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my 4yr old loves play fighting punching a bit too much. was hoping this could provide him a healthy outlet as an alternative to my body which is getting tired of a beatdown.

is there a danger that it could lead to more punching attacks? or could it diffuse them?

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    Our son has always had the need to punch, kick, and bite. We enrolled him in tae kwon do when he was 4, he is now 6 and he has had a martial arts bag at home since he was 4 and a half. Having the bag at home has not made much of a difference as he rarely uses it for punching or kicking, but he does enjoy crashing into it and jumping on it. Going to tae kwon do has made a big difference, but it took a couple of years. – Dave Nelson Feb 14 '17 at 12:55
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    I am not at all aggressive and I had a Bozo the Clown inflated punching bag as a child. It was fun.LINK – WRX Feb 14 '17 at 12:57
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    @WillowRex I'm not surprised they made a punching bag with a clown on it. I mean, what's the first thing you think of doing when you see a clown that's not running away from it? – T. Sar - Reinstate Monica Feb 15 '17 at 15:24
  • Yikes. Outlet of aggression vs "better punching through practice." A parenting quandary! If you choose the bag, some instruction by parents should come with it. – PoloHoleSet Feb 15 '17 at 23:40
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I've bought a punching bag to one of my kids when she was 2 years old. It was the best spent money ever since my wife's wedding ring.

The thing is dangling from the ceiling of her room. She is free to kick, tackle, punch, hug, climb, and do whatever she wants with it. It's a little center of extreme activity for her inside the house, which is perfect for a very active kid like her. It's perfect to keep her busy when she can't go outside for some reason, like rainy days.

Punching that thing is a excellent and fun way for her to blow off some energy and is way better than letting her play with a tablet or some other device like that.

Just be careful with the space around the punching bag - be sure it's open and put some sort of soft material on the floor beneath it, in the case your kid falls down while playing with it.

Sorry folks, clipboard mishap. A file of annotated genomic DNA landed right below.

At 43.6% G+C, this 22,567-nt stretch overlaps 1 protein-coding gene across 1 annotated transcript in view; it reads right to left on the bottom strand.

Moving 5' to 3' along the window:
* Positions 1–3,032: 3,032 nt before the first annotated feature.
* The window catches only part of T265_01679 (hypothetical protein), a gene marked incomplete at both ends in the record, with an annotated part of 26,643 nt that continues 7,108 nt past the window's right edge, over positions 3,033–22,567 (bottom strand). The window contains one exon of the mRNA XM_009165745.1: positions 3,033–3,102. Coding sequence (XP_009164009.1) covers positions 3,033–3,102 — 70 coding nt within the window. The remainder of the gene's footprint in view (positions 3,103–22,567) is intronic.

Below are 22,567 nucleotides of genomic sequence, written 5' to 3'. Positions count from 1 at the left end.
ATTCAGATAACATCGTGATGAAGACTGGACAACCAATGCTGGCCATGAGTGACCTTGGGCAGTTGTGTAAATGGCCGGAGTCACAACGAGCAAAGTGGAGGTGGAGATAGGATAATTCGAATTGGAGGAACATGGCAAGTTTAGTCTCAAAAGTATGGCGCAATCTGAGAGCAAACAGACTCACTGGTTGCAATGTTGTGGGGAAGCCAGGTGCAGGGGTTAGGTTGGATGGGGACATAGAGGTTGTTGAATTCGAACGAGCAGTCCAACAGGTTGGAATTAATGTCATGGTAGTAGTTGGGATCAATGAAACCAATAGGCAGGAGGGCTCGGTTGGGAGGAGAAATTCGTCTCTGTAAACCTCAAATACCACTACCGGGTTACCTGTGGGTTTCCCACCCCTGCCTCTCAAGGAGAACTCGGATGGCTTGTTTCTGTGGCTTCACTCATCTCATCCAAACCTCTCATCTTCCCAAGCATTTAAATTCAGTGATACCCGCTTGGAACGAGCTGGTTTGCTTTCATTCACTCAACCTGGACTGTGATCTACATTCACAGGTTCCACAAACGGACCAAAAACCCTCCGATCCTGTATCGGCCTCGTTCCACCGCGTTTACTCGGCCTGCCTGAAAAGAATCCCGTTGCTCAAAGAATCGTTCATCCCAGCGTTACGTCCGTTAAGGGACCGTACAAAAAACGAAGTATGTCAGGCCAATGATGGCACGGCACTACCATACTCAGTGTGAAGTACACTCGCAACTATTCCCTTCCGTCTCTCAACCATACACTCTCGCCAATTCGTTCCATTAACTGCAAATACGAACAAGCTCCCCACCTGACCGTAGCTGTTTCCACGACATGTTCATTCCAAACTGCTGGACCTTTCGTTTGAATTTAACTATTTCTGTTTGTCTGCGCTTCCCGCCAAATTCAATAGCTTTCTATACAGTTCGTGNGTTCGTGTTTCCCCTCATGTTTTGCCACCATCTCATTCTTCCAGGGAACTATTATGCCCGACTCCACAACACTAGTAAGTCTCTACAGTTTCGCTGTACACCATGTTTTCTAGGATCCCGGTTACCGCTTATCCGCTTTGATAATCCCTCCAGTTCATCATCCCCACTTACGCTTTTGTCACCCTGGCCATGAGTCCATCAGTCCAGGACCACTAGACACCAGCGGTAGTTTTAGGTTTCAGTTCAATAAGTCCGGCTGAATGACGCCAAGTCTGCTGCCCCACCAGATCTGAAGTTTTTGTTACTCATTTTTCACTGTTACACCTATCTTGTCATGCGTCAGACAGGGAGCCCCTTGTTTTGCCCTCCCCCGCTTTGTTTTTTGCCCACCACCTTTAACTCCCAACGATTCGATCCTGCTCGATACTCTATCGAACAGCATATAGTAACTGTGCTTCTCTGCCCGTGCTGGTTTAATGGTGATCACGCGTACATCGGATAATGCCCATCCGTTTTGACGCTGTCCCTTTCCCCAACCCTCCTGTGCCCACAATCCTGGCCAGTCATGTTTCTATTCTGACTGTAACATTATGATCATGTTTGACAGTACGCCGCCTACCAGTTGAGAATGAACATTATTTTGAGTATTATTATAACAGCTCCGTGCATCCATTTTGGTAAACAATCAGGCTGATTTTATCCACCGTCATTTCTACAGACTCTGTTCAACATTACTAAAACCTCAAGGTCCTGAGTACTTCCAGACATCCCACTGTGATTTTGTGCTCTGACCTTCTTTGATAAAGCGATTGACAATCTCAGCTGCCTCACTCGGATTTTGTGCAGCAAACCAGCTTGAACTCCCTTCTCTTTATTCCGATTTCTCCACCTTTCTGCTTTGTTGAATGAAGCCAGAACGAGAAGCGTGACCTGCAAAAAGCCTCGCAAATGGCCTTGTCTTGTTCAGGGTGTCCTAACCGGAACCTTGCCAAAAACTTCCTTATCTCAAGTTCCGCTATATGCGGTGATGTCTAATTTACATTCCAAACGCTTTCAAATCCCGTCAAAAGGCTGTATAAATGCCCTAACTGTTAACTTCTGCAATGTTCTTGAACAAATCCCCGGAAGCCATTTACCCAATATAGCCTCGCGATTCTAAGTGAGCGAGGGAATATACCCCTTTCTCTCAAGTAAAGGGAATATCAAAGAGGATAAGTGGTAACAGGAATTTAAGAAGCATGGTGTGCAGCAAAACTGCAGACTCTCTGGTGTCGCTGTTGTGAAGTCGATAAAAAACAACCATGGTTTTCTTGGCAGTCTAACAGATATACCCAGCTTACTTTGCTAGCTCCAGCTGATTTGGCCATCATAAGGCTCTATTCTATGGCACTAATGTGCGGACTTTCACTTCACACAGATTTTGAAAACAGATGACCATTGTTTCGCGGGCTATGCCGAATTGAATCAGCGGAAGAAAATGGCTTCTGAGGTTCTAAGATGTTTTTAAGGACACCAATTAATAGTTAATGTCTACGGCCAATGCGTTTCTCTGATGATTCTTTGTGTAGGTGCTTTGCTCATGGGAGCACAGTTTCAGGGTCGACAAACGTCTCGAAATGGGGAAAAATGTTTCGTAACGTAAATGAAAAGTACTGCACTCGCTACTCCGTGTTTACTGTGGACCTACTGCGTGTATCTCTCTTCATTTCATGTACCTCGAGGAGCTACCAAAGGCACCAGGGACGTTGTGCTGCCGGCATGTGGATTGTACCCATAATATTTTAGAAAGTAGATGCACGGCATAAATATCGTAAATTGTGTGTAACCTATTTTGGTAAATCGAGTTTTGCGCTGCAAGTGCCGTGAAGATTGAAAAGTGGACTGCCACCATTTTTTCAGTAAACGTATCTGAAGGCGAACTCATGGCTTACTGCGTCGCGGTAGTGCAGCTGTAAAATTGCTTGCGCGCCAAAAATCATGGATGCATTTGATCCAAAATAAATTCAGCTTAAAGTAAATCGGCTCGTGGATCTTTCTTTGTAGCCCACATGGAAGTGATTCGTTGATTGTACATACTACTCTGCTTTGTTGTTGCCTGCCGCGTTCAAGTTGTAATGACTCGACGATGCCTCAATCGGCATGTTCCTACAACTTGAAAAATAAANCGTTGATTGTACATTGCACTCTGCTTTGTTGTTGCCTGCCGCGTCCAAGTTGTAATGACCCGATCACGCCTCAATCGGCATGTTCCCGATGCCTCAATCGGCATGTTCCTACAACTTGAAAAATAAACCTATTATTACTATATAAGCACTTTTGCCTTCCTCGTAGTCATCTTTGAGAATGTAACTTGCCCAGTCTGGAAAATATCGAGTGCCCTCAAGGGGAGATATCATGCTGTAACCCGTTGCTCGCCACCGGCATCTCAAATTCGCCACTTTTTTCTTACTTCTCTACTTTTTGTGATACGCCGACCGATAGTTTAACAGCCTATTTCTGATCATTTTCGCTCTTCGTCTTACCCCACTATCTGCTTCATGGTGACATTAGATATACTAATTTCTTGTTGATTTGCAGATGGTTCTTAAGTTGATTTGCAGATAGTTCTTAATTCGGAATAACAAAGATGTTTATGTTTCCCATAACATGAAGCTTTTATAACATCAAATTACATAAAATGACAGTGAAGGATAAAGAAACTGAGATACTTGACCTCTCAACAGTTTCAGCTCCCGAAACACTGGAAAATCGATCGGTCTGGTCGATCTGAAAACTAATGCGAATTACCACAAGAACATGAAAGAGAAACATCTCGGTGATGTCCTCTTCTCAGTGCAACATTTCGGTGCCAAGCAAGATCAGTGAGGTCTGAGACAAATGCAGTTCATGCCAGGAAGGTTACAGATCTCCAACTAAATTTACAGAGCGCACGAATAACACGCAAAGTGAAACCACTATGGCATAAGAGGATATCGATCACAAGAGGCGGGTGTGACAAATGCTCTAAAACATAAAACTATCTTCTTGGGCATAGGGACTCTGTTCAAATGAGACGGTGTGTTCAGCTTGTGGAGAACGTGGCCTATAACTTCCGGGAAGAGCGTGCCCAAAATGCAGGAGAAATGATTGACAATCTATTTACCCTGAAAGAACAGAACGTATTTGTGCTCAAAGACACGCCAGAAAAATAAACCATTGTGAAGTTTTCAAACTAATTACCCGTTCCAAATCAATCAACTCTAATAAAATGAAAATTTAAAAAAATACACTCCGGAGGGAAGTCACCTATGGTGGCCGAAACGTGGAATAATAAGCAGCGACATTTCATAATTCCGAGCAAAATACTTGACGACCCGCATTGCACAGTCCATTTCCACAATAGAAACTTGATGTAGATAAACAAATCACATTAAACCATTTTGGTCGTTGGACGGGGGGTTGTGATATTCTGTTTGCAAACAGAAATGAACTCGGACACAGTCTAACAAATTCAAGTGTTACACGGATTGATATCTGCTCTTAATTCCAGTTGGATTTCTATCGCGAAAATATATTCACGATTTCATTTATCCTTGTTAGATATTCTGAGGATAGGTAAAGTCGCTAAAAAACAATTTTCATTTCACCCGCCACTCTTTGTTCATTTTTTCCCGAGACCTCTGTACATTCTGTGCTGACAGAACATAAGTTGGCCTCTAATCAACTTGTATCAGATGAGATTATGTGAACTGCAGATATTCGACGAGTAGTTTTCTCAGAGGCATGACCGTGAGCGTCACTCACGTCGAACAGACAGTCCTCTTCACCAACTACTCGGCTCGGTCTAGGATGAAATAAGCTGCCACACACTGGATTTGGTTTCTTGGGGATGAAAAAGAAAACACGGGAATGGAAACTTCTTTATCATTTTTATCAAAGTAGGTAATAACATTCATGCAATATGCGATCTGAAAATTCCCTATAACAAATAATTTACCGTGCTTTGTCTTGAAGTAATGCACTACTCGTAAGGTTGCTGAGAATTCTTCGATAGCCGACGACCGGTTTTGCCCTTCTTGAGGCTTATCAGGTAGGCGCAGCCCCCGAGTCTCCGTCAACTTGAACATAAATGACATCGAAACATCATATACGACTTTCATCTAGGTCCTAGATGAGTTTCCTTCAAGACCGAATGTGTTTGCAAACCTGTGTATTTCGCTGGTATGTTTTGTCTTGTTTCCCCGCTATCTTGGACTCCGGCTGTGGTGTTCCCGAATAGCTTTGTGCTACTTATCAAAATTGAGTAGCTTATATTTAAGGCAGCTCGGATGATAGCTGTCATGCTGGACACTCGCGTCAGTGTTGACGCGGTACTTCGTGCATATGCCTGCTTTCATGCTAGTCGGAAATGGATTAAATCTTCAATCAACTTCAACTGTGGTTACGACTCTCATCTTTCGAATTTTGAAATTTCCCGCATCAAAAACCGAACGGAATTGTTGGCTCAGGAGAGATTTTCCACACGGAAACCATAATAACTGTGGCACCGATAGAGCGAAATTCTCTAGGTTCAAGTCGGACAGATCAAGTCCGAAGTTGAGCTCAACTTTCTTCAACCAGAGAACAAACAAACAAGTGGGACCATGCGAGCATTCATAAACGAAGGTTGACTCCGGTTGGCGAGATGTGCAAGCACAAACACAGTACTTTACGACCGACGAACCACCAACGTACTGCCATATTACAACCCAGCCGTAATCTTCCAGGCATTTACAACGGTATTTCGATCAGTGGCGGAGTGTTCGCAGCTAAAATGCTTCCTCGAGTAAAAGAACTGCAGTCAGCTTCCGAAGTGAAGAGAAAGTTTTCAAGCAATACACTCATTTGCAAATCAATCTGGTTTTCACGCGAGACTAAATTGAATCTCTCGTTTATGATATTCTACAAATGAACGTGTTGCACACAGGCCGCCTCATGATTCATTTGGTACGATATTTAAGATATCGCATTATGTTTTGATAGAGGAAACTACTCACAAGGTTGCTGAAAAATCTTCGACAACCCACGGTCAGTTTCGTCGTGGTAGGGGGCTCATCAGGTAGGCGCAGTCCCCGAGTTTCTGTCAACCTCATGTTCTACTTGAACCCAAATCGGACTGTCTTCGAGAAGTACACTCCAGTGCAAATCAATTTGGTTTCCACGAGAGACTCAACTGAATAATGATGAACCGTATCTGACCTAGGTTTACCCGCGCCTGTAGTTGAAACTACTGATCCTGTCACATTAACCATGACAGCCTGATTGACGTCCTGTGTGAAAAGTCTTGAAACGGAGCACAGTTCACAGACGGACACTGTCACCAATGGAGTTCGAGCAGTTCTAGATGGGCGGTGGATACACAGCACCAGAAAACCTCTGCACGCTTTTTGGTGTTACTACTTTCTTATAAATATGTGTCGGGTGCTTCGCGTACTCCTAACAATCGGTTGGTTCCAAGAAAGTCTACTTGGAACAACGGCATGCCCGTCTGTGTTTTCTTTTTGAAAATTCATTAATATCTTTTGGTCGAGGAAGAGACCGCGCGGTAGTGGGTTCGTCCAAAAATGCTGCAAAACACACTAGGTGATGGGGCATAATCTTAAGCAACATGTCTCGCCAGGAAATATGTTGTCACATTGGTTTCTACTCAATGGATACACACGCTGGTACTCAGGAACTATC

The only con I can think of is that playing fight with your kid will start to hurt you a lot more.

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    You chose to be positive, and I like that. Punching is exercise. That is helps with other frustrations is a bonus. – WRX Feb 16 '17 at 19:23
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    @WillowRex Also, I would be lying if I say that I don't like punching the thing myself! Punching bags, contrary to most exercise equipments, are incredibly fun to play with! – T. Sar - Reinstate Monica Feb 16 '17 at 19:36
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    When getting a punching bag the main thing that comes to mind is that they will become stronger. Kids who get stronger may use this in a bad way. so to prevent them from mis-using their strength I'd suggest letting them disipline their strength with some form of martial arts once they have reached that certain age. Not to become better at fighting, but to learn how to keep their strength in check. – Migz Mar 1 '17 at 8:31
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I think it is an excellent idea! Obviously as mentioned in one of the other answers, if you purchase a punching bag, it is wise to keep a clear area around it as well as ensuring the floor is well padded in case kiddo falls. Keeping the area clear will also help prevent damage to other items in the room from missed punches or a swinging bag. Also, be sure your ceiling can support the weight of the punching bag. If you don't want a punching bag, you could give him some firm pillows to beat up on.

It also sounds like you should consider enrolling him in some form of martial arts class. It would be a good way for him to channel his energy, learn to defend himself and - hopefully - learn how not to injure himself while fighting. Also, regardless of whether or not you put him in classes, be sure he understands that it is not typically okay to beat up on a fellow human (unless they are trying to hurt him).

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    We gave our son a punchable penguin toy when we adopted him at 4-1/2. It was about as tall as he was at the time. Whenever he felt the need to punch something he would let the penguin have it. When he popped the penguin, we bought him another. Now he loves penguins (oddly) and has no anger management issues to speak of. We also enrolled him in tai kwon do and karate (as well as a few more conventional sports) and he learned a lot about self discipline and appropriate ways to let off steam. – Francine DeGrood Taylor Feb 15 '17 at 22:47

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